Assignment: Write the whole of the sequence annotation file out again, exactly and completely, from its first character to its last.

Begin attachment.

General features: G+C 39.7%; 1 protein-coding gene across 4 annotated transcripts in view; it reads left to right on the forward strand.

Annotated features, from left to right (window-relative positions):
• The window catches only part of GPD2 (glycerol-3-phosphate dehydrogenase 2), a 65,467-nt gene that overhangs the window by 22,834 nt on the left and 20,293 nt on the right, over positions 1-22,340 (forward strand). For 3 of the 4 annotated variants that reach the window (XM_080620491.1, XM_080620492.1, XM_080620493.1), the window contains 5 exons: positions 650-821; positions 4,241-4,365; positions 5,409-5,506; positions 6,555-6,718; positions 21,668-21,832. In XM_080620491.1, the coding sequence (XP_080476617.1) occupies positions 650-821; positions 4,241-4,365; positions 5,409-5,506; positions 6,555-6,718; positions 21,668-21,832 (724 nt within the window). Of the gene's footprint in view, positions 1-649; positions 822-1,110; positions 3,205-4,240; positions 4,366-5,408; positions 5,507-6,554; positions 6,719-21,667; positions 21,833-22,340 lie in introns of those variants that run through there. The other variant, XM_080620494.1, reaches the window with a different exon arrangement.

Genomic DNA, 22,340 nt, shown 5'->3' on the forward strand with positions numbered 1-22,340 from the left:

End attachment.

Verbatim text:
General features: G+C 39.7%; 1 protein-coding gene across 4 annotated transcripts in view; it reads left to right on the forward strand.

Annotated features, from left to right (window-relative positions):
• The window catches only part of GPD2 (glycerol-3-phosphate dehydrogenase 2), a 65,467-nt gene that overhangs the window by 22,834 nt on the left and 20,293 nt on the right, over positions 1-22,340 (forward strand). For 3 of the 4 annotated variants that reach the window (XM_080620491.1, XM_080620492.1, XM_080620493.1), the window contains 5 exons: positions 650-821; positions 4,241-4,365; positions 5,409-5,506; positions 6,555-6,718; positions 21,668-21,832. In XM_080620491.1, the coding sequence (XP_080476617.1) occupies positions 650-821; positions 4,241-4,365; positions 5,409-5,506; positions 6,555-6,718; positions 21,668-21,832 (724 nt within the window). Of the gene's footprint in view, positions 1-649; positions 822-1,110; positions 3,205-4,240; positions 4,366-5,408; positions 5,507-6,554; positions 6,719-21,667; positions 21,833-22,340 lie in introns of those variants that run through there. The other variant, XM_080620494.1, reaches the window with a different exon arrangement.

Genomic DNA, 22,340 nt, shown 5'->3' on the forward strand with positions numbered 1-22,340 from the left: